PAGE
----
The death of Fidel Castro prompted some debate in the West about his legacy. Many commentators concluded that the Cuban revolution’s descent into authoritarianism outweighed its contributions to the struggle for independence in Latin America and the Third World. Others have celebrated Castro as a hero of Third World liberation. For many in the West, it is puzzling to see the likes of Castro venerated as a hero. Perhaps the legacies of leaders such as Thomas Sankara, Hugo Chavez or Castro are only fully intelligible from a perspective that de-centers the West. From that perspective, victories – however flawed or fleeting – are cause for jubilation. Leadership like that of Castro’s broadened the horizon of political possibilities, and his internationalism and commitment to social revolution at home proved that revolution itself, however flawed, was indeed possible.
In the Arab world, there is no figure that embodies these ideals and contradictions than the second president of Egypt, Gamal Abdel Nasser. Himself a comrade of the late Castro, and leading figure of the non-aligned movement, Nasser counted among his sincere allies the likes of Malcolm X, Muhammad Ali, Che Guevera and Patrice Lumumba. He led the nationalization of the Suez Canal and subsequent confrontation with the British, French and Israeli militaries in 1956, which was not just an Egyptian or Arab victory, it was a victory for all colonized people, a reversal of one the glaring injustices of colonialism.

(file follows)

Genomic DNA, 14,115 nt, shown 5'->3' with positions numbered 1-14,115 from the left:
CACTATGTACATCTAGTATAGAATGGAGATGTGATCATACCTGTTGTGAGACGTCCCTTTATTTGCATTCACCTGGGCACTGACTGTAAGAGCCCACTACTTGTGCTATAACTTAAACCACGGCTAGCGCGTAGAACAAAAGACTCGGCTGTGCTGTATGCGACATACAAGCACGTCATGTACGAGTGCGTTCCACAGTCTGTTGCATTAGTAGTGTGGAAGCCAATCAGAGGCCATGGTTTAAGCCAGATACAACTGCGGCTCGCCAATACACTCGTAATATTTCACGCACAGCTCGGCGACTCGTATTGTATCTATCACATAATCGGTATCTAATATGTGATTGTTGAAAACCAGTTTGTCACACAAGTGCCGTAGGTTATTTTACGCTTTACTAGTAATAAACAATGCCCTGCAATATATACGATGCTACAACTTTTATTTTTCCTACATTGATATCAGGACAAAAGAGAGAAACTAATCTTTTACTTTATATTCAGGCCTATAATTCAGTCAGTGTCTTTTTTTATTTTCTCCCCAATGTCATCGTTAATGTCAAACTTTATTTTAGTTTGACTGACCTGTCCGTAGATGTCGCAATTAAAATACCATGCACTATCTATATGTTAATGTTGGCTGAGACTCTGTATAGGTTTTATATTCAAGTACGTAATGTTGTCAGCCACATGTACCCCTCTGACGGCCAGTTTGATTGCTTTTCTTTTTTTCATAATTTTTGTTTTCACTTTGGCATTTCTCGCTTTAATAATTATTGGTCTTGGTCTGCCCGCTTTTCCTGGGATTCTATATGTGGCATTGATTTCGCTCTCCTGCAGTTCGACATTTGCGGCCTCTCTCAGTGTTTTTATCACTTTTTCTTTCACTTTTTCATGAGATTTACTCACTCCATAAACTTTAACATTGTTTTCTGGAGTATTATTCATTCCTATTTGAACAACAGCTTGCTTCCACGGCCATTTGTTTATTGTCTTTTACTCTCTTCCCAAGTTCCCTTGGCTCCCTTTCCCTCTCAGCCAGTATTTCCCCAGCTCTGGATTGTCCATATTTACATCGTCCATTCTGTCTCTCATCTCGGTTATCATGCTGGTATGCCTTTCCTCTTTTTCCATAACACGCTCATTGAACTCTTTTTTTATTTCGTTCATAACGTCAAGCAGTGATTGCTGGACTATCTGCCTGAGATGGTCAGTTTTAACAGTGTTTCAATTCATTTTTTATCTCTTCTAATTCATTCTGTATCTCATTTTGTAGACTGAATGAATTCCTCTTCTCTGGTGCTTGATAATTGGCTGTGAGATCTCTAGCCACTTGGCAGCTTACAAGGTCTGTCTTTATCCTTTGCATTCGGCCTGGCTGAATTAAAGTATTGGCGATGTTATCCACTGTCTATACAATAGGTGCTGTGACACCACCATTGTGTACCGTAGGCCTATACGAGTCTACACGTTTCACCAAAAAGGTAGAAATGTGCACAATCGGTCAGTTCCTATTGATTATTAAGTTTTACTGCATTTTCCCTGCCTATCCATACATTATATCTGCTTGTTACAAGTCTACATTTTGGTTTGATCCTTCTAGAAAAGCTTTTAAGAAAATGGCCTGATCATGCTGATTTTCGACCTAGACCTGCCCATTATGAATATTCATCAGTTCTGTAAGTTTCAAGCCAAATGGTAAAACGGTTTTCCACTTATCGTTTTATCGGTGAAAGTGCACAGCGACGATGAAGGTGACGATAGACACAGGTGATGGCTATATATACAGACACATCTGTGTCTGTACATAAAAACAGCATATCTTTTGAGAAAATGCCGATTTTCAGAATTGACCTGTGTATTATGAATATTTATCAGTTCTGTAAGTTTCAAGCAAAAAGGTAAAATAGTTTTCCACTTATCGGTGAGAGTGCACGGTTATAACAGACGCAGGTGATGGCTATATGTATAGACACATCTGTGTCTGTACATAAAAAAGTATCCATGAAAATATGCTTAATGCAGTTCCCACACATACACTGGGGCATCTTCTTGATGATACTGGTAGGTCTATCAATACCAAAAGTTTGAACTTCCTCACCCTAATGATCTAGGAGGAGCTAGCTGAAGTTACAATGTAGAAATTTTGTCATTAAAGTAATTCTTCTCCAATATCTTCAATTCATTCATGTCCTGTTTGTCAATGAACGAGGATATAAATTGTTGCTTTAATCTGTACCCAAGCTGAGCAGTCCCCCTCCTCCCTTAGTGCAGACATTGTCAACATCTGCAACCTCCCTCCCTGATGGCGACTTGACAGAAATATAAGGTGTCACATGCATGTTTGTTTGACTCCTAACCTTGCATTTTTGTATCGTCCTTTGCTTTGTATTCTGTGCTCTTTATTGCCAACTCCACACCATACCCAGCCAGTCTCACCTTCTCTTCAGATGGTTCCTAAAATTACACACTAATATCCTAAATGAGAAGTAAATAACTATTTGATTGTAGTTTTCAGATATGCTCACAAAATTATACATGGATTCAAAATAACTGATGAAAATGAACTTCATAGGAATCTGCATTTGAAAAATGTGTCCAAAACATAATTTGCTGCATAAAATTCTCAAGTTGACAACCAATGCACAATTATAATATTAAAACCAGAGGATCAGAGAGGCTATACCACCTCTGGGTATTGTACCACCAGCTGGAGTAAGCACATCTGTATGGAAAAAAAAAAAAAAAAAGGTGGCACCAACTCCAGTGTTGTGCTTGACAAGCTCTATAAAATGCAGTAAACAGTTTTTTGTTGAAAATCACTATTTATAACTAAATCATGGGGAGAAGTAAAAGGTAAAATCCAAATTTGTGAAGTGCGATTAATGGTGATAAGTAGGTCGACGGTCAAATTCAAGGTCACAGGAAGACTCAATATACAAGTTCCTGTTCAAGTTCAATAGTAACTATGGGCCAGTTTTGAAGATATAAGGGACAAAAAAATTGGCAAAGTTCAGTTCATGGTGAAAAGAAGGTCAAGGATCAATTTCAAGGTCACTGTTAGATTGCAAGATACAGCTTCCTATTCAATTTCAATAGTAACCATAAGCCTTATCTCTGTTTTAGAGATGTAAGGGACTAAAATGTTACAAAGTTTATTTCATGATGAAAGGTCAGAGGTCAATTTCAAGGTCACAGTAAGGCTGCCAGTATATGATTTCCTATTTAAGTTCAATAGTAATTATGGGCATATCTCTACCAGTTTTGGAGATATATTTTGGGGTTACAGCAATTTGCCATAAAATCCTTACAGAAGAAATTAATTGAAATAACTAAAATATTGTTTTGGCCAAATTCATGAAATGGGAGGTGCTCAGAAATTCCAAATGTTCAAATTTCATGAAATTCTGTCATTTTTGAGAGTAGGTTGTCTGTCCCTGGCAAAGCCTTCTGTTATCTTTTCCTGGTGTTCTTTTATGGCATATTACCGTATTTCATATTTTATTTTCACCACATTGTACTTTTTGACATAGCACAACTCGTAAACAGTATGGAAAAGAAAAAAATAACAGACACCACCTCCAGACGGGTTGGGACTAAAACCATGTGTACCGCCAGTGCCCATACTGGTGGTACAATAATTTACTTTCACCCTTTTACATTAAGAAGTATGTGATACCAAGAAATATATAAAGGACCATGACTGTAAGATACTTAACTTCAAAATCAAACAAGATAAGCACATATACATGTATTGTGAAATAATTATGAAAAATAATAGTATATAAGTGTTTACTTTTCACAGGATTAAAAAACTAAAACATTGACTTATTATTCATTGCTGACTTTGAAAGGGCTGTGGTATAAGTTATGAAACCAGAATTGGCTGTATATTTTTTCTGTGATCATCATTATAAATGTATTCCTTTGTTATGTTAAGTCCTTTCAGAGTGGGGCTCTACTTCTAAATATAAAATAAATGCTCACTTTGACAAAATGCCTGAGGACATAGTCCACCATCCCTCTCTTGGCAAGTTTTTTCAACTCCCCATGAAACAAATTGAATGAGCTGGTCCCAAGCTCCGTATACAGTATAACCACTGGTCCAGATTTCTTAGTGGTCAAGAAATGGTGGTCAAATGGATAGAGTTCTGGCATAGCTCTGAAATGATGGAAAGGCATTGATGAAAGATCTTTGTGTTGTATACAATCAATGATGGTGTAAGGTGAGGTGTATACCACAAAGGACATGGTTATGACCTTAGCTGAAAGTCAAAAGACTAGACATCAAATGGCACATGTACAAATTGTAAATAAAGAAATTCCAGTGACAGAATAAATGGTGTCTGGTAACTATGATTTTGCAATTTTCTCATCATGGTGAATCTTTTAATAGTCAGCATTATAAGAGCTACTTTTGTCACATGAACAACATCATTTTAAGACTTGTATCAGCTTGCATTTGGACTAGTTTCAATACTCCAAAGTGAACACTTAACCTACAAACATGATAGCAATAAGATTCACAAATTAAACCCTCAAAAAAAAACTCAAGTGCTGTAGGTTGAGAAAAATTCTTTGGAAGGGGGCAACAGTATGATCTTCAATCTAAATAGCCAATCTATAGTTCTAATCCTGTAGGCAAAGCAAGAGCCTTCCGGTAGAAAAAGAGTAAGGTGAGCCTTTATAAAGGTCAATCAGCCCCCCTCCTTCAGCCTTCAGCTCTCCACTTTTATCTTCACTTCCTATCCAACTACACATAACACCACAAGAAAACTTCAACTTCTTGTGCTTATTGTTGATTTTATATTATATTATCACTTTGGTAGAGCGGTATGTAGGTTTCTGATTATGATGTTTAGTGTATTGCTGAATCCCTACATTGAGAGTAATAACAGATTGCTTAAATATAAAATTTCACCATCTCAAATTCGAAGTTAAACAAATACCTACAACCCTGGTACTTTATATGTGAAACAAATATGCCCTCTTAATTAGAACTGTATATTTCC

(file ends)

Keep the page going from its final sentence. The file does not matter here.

Nasserism became a dominant ideology in the Arab world, and inspired a wave of “republican” coups and revolutions; Jordan and Iraq in 1958, Yemen in 1962, Algeria in 1964, Sudan and Libya in 1969, Jordan again in 1970. Central to Nasserism, and the ideologically similar Baathism, was the impulse to reverse the dismemberment of the Arab world in the wake of the World War I through the eventual creation of a single pan-Arab state, “from the Ocean to Gulf.”